Marquette to host ‘Waging Peace in Vietnam,’  an exhibition on Vietnam War resistance in the military

Marquette will host “Waging Peace in Vietnam: U.S. Soldiers and Veterans who Opposed the War,” a traveling exhibition and program highlighting resistance during the Vietnam War by active-duty U.S. service members and veterans, April 1–17.

The exhibition, which will feature “Dissent and Resistance Within the Military” on display at Raynor Library, is co-sponsored by the Marquette Center for Peacemaking and will also host speakers, a musical performance, and films to promote healing and reconciliation.

The exhibition documents the little-known history of how the “GI Movement” for peace unfolded and how opposition and resistance from within all branches of the military helped bring about the end of the war. It has been touring for four years, with exhibitions at  24 university campuses throughout the U.S. and Vietnam.

“Waging Peace in Vietnam” and its companion book show how the GI Movement grew from the numerous anti-war coffeehouses springing up outside military bases and hundreds of GI newspapers giving an independent voice to active soldiers, to the strikes and near-mutinies on naval vessels and within the Air Force.

Events at Marquette during the exhibit’s run include:

  • “Soldiers in Revolt,” Wednesday, April 3, at noon at Alumni Memorial Union. This opening panel features Ron Haeberle, an Army photographer who released his photos of the My Lai massacre; Susan Schnall, president of Veterans for Peace and a Navy veteran who was court-martialed for leading anti-war efforts while in uniform; and Dr. David Cortright, professor emeritus at the University of Notre Dame, longtime anti-war activist and leading authority on the peace movement.
  • “Healing Wars Legacies,” Thursday, April 4, at 12:30 p.m. at Alumni Memorial Union. This will be a discussion between Ngo Xuan Hien and Chuck Searcy, both of Vietnam’s RENEW Bomb and Landmine Clearance project; and Heather Bowser, an Agent Orange survivor whose father was exposed to American chemical weapons while serving in Vietnam.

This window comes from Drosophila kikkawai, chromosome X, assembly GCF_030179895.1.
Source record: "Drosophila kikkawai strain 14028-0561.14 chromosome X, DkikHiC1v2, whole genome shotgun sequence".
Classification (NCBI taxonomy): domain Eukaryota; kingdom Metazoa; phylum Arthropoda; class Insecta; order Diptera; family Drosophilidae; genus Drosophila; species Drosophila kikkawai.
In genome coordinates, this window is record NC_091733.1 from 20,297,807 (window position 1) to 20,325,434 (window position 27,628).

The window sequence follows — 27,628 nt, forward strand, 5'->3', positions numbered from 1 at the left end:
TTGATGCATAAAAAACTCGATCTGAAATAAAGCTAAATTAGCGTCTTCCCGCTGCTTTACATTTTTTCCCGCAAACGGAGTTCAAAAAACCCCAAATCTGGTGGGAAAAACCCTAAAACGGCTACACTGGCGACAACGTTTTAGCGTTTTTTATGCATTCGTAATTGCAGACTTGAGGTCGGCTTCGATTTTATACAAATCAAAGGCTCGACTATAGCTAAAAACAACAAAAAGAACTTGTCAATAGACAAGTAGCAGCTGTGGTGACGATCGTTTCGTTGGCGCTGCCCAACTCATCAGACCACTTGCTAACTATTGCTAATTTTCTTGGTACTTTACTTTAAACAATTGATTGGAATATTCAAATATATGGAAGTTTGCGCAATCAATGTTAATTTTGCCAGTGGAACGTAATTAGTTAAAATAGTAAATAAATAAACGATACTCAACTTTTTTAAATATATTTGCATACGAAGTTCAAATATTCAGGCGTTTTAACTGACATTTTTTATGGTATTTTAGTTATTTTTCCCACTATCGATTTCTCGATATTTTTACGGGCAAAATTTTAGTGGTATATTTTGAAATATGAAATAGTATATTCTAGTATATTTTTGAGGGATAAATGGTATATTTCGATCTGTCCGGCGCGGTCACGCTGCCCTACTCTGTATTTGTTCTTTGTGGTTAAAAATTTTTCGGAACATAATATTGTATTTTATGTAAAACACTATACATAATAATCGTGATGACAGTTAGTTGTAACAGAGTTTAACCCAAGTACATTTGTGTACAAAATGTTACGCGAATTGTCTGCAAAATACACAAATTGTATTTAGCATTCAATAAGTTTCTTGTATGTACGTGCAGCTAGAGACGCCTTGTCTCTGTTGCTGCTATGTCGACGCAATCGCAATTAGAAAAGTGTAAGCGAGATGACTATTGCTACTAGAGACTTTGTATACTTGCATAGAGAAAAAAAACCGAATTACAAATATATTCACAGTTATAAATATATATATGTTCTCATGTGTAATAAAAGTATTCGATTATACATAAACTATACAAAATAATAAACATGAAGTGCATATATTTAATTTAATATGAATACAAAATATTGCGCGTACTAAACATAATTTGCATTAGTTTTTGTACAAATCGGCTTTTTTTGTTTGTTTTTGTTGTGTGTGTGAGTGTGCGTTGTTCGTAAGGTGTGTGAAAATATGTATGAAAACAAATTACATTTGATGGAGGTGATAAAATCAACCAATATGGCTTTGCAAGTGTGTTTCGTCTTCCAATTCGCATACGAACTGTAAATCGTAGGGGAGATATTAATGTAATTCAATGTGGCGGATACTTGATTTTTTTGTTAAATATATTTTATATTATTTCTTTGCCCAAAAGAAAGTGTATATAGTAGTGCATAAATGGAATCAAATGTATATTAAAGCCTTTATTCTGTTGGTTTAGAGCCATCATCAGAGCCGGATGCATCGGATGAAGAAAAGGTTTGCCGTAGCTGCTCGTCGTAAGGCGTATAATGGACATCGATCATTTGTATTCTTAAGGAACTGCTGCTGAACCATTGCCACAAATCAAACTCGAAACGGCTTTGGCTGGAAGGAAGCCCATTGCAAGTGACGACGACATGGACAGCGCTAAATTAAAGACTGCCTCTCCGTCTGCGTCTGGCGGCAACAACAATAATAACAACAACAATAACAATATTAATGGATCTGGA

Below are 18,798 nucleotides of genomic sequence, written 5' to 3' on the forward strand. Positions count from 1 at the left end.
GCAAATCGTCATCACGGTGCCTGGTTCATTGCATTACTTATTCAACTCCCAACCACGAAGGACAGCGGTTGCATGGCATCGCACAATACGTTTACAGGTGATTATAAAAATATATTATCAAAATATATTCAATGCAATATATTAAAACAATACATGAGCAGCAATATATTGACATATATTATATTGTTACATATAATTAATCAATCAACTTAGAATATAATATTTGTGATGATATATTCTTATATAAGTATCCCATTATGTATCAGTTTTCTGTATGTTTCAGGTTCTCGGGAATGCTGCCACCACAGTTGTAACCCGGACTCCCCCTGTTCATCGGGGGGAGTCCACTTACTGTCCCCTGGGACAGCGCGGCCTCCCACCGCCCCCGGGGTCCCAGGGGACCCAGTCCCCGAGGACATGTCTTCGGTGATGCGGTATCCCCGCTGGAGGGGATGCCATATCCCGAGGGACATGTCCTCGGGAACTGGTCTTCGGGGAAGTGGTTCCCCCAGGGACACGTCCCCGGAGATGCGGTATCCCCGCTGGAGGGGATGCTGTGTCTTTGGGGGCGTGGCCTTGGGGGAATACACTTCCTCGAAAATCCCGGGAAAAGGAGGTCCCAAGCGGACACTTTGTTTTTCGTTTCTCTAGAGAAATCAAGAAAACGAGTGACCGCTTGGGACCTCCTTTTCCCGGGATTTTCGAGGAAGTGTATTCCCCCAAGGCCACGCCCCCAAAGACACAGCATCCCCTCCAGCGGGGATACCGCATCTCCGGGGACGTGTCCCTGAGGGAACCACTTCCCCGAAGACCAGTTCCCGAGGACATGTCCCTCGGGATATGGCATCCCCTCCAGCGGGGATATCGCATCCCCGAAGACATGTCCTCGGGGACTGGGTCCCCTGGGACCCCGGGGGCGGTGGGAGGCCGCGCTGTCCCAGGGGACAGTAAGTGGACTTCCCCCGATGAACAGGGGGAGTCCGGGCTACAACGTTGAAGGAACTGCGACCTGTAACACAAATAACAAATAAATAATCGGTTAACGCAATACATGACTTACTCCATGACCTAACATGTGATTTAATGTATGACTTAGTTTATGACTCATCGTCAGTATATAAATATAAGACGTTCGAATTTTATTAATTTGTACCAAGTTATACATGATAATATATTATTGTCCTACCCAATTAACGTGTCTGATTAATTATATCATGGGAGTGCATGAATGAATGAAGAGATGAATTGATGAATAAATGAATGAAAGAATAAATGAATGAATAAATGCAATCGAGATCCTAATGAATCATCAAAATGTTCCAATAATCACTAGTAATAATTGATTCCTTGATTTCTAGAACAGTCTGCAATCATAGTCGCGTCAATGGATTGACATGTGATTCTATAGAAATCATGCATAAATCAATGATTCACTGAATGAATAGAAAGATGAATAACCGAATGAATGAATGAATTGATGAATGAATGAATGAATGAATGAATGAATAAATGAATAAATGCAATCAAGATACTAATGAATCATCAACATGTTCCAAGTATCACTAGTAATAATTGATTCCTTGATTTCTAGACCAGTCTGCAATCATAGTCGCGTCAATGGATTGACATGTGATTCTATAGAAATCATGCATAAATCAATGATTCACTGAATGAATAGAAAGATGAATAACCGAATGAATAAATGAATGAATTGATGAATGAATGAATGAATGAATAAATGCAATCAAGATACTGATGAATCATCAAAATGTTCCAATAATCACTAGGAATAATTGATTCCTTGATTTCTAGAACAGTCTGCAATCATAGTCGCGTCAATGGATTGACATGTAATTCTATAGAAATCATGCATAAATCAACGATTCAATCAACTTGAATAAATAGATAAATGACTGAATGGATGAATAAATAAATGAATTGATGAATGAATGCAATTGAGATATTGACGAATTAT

• “Child of War, Woman of Peace with Le Ly Hayslip,” Monday, April 15, at 4 p.m. at Raynor Library. Hayslip is a Vietnamese American author, philanthropist and peace activist. She will read from and discuss her memoir, “When Heaven and Earth Changed Places,” which was the basis for the Oliver Stone film, “Heaven and Earth.” The Center for Peacemaking has honored her with the title of Peacemaker-in-Residence during her time at Marquette.
  • Three films will be streamed live with presentations by their directors afterward:

All events are free and open to the public. A full schedule and individual event registration where necessary is available online at the Center for Peacemaking website.

Related exhibits will simultaneously be on display at the Wisconsin Historical Society in Madison and Polk Library on the University of Wisconsin–Oshkosh campus. Milwaukee Veterans for Peace, Peace Action of Wisconsin, United Nations Association of Greater Milwaukee, and the Wisconsin Network for Peace and Justice are co-sponsors of the Marquette exhibit.

Housed within the Helen Way Klingler College of Arts and Sciences, the Center for Peacemaking contributes to instruction, research and community engagement at the university. For the past 10 years, the center, through its Peace Works program, has helped behavioral reassignment schools, traditional schools, Catholic schools and youth-serving agencies teach young people to modify behaviors while simultaneously working to increase young people’s connections to their schools and protective factors from violence.